An eagle-eyed visitor helped recuse an injured bald eagle Wednesday at Bernheim Arboretum and Research Forest.

Eric Nally of Louisville was taking part in the Christmas Bird Count at Bernheim and was hiking a trail when he came across an injured eagle in a creek bed.

At first, he thought it was dead. When he looked more closely to see if he could find out how it had died he noticed it was breathing and the head was moving.

After stepping back so he wouldn’t cause more stress on the eagle, he tried to reach out to others to see how to get the eagle rescued.

He called volunteer naturalist Bill Napper who contacted others at Bernheim to work with the rescue.

Napper contacted Raptor Rehabilitation of Kentucky to come pick up the eagle.
In a post of Facebook, Nally praised the volunteers and staff at Bernheim for acting quickly to rescue the eagle and said the bird had some “fight left in it” during the rescue, so he hoped for a full recovery.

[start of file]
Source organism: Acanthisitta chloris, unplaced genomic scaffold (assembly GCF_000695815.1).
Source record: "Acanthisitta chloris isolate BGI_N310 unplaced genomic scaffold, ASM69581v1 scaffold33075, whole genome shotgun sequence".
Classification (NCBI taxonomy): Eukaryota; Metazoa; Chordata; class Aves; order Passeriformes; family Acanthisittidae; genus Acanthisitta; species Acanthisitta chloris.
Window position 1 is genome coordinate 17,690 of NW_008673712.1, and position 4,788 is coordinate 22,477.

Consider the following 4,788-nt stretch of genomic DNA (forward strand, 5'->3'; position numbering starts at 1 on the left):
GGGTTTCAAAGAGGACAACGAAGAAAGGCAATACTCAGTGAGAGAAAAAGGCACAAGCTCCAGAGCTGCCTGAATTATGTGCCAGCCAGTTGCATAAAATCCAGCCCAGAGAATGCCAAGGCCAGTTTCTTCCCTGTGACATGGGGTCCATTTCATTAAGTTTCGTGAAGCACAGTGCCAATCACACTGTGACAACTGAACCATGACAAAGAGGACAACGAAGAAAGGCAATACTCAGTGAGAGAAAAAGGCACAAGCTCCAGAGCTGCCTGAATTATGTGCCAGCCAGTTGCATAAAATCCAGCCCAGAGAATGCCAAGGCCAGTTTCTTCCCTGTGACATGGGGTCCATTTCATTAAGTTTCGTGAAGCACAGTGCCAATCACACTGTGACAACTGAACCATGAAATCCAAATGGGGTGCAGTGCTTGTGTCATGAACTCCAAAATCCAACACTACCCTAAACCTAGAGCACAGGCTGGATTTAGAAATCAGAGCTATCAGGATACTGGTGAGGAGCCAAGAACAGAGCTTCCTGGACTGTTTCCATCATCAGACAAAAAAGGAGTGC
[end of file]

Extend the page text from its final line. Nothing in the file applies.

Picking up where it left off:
Raptor Rehabilitation of Kentucky is treating the female eagle for internal abdominal trauma and a high level of lead poisoning. Lead poisoning is commonly seen in bald eagles because they scavenge on carrion and gut piles left by hunters and eat fish that have sinkers in them. It can cause neurological damage possibly resulting in seizures, blindness, emaciation, weakness, limb paralysis and death.

A post on the rehabs page on Facebook said the prognosis is guarded at this time.

Bernheim officials said because of the actions of volunteers and staff, it didn’t lay in the creek and continue to suffer.

To donate to the care of the eagle, go to